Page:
Saturday, October 20

Three Secrets of PR Most Startups Don’t Know

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PR in itself can be regarded as a closely guarded secret, but in reality all it involves is getting the word out there about your business, to the right people at the right time to secure unpaid media exposure.

Whether it’s via traditional or social media, it’s the art of telling brand stories using a variety of tried and tested techniques, which can include press releases, events, interviews or creating compelling content.

Now we’ve covered the basics – here’s the inside track on things you need to know to generate publicity for your business.

Where do news organisations get their news?

In an era where fake news is dominating the headlines, reporters want to ensure their content is as accurate as possible to maintain their credibility and loyal audience share.  But where do journalists get their ideas for their stories in the first place?

Reuters, the largest news agency in the world who supply their content to media outlets of all shapes and sizes said:

“The sources of an agency’s news coverage varies widely. Every office compiles a comprehensive diary of routine events that have to be covered: a government minister’s speech, the publication of an economic indicator such as inflation data, or a major company’s annual general meeting. Unexpected news about both politics and finance will often come from a tip-off from a good contact or source, be a trader at the local stock exchange or the aide to a politician.  News about local disasters often come from the local media, often TV, or from eyewitness reports.”

But dig a little deeper, how is this diary of events populated?

These events are put on Reuters’ radar by a PR person.  Same with a government speech or a company’s general meeting, how does a reporter know when and where this is taking place? A publicist’s role is to inform the media of events and information relevant to their audience, the what, where, when and how, in a bid to attract their attention. It’s then down to the media to tell the story in their own words.  

So remember, if they don’t know about that launch how are they supposed to cover it?

There are only two ways to get your business in the news, creating a newsworthy story or following a news story as it unfolds.

Creating a Newsworthy Story

Your Business Name acquires new service van, bringing company fleet to four’ is not going to cut it.  

If very few people other than your boss are going to be interested in the news, then don’t expect a media outlet to be excited by it either.  It needs to be fresh, new and different. Think about any data you have access to, any new industry insights or evolving trends your business can reveal which haven’t been covered before.  How can you add value or provide a unique take on the story?

Other opportunities for securing media exposure could include:

  • A new product or service launch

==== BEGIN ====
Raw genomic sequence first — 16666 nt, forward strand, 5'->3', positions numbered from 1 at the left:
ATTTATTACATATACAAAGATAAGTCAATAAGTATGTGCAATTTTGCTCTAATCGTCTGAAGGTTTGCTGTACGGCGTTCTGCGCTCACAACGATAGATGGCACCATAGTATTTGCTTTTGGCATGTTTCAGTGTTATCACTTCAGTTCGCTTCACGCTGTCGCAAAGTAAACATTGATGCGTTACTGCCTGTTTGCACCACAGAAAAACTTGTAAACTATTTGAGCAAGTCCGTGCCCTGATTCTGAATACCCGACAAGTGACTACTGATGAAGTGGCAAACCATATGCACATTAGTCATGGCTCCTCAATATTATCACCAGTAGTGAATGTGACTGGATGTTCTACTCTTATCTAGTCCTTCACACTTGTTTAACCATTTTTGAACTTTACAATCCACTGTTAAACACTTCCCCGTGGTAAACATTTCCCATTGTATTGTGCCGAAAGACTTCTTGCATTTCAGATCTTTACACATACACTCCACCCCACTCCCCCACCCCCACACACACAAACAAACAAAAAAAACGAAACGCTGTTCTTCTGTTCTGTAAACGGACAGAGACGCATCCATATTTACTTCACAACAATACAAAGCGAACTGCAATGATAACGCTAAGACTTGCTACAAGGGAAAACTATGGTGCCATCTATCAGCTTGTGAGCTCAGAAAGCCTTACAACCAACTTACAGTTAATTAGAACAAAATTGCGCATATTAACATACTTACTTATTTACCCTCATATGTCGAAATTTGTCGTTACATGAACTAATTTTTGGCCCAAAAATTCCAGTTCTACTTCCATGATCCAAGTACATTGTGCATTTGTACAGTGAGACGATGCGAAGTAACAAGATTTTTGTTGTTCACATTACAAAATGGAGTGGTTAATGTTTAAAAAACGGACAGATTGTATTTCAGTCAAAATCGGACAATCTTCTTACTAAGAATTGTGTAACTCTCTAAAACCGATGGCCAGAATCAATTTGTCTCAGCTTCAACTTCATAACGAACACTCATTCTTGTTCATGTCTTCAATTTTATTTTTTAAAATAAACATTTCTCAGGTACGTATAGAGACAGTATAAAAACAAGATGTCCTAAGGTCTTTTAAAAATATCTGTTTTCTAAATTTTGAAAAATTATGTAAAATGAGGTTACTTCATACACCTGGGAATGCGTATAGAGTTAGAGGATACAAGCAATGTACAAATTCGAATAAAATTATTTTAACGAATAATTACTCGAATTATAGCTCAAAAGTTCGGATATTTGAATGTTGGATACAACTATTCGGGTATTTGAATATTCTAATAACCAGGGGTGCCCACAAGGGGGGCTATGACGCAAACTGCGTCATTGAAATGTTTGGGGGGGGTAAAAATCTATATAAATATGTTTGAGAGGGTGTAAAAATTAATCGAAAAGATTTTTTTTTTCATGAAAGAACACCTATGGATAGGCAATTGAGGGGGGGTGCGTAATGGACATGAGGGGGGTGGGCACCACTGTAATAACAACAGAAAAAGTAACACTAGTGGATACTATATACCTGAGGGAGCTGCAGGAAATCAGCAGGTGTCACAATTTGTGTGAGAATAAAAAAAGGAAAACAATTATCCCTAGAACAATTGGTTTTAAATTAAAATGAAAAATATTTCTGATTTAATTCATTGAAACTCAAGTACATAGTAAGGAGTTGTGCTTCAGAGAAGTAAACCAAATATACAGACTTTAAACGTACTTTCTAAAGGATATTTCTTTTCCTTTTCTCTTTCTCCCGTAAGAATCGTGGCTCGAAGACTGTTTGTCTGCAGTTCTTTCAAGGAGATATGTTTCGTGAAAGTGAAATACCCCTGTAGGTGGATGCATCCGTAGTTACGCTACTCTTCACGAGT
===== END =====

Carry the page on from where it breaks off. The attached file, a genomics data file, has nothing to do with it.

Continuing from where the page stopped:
• Securing new investors
  • Advancements in technology
  • Company mergers or investors
  • Celebrating an award win

Following a Story

Also known as reactive PR. When a breaking story unravels, and you find a way for your business to be a part of it; jumping on any opportunities that arise immediately to provide expert advice and comment to journalists covering the story in real time.

From a clampdown on single-use plastic, to a major power outage in a certain region or rising house prices, piggyback what’s happening and show how your brand provides a solution.  

The media are looking for businesses like yours to feature today, but don’t know where to find you.

Journalists use a variety of platforms when they are searching for content for their stories.

Do you want a reporter to interview the founder of your business or are you keen to get your product or service featured somewhere but not sure where to start? Let the media come to you by signing up for these free services, where you’ll be alerted on a daily basis with PR leads relevant to your industry.  

Source Bottle – be a source for the Australian media

Journo Requests – a summary of all the #JournoRequests which live on Twitter

HARO – Help-A-Reporter-Out global platform

PR Hunters – connecting journos with interesting content.

Now with a better understanding of the news and where it comes from, your eyes and ears will be open to more promotional opportunities for your startup. Don’t be afraid to approach the media with your story, but always familiarise yourself with the publication and the types of stories they cover first. Tailor your pitch to the person receiving it and use an enticing email subject line too.

Contributed by Celia Harding

Celia Harding is the Founder of PR Shed, which offers businesses all the tools they need to do their own PR. With step-by-step guides on how to attract media attention, access to media contacts, easy-to-use-templates and one-to-one time with industry experts, it’s an affordable solution designed to help businesses get their brand in the media.

Celia has more than 15 years experience advising some of the world’s biggest brands including Jack Daniel’s, Google, Mastercard and Harley-Davidson and has helped countless startups and small businesses tell their story too. Connect with her here.

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About Author

Paul Towers is a passionate supporter of the Australian startup ecosystem and the Founder of Startup Soda. Originally, Startup Soda was solely a newsletter that helped curate the best content from the Australian startup community, more recently however it has turned into a media platform with the aim of improving coverage of Australian Startups, Founders and VC's.

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